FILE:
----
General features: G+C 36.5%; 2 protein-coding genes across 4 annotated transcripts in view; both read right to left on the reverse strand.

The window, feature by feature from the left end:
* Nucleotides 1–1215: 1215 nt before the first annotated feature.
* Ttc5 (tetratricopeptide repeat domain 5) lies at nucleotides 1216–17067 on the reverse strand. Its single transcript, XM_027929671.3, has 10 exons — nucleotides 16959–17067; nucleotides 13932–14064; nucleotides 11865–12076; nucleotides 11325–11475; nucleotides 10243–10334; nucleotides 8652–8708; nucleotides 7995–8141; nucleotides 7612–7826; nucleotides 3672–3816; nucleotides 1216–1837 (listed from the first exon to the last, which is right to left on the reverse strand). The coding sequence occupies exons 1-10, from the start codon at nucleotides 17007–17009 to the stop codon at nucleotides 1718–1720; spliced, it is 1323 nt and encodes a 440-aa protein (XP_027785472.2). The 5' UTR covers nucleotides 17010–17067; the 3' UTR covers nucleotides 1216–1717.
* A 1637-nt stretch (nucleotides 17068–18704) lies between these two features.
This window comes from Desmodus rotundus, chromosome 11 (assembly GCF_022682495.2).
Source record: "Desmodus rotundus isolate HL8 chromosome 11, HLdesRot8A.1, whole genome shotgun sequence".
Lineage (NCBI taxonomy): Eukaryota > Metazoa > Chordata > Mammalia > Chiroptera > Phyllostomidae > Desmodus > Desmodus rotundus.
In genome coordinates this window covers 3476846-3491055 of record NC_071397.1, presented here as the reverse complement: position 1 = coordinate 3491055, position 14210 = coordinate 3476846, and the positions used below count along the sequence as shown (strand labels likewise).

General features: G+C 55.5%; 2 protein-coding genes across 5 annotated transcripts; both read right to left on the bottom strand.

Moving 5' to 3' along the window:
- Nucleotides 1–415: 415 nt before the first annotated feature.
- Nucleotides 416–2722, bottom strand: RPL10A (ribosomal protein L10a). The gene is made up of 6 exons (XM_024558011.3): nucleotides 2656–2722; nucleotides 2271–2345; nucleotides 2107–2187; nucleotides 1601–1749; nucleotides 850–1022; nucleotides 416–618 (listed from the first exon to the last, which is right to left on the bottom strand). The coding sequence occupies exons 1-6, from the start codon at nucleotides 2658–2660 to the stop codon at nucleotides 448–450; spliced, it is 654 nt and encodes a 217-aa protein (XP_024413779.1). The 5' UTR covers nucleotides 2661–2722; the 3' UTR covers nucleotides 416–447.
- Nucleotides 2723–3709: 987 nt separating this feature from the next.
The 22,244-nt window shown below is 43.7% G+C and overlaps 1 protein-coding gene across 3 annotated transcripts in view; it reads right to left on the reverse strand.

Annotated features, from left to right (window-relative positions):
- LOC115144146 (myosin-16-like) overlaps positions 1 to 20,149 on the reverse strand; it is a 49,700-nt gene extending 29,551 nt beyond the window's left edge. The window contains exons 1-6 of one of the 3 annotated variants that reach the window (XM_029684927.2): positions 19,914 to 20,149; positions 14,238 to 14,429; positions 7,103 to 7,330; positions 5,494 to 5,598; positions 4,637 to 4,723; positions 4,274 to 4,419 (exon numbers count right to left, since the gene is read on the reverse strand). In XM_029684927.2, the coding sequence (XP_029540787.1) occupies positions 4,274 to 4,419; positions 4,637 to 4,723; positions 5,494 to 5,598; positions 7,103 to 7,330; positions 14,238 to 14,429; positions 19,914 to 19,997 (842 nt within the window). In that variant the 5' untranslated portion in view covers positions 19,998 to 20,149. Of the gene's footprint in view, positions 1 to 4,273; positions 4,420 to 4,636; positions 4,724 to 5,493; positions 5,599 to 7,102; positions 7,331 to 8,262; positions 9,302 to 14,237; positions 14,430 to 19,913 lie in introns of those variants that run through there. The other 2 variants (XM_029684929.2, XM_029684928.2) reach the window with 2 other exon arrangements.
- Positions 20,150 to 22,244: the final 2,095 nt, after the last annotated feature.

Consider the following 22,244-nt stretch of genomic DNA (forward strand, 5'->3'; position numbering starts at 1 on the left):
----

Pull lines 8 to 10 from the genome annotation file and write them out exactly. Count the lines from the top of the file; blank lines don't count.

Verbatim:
Lineage (NCBI taxonomy): Eukaryota > Metazoa > Chordata > Mammalia > Chiroptera > Phyllostomidae > Desmodus > Desmodus rotundus.
In genome coordinates this window covers 3476846-3491055 of record NC_071397.1, presented here as the reverse complement: position 1 = coordinate 3491055, position 14210 = coordinate 3476846, and the positions used below count along the sequence as shown (strand labels likewise).

General features: G+C 55.5%; 2 protein-coding genes across 5 annotated transcripts; both read right to left on the bottom strand.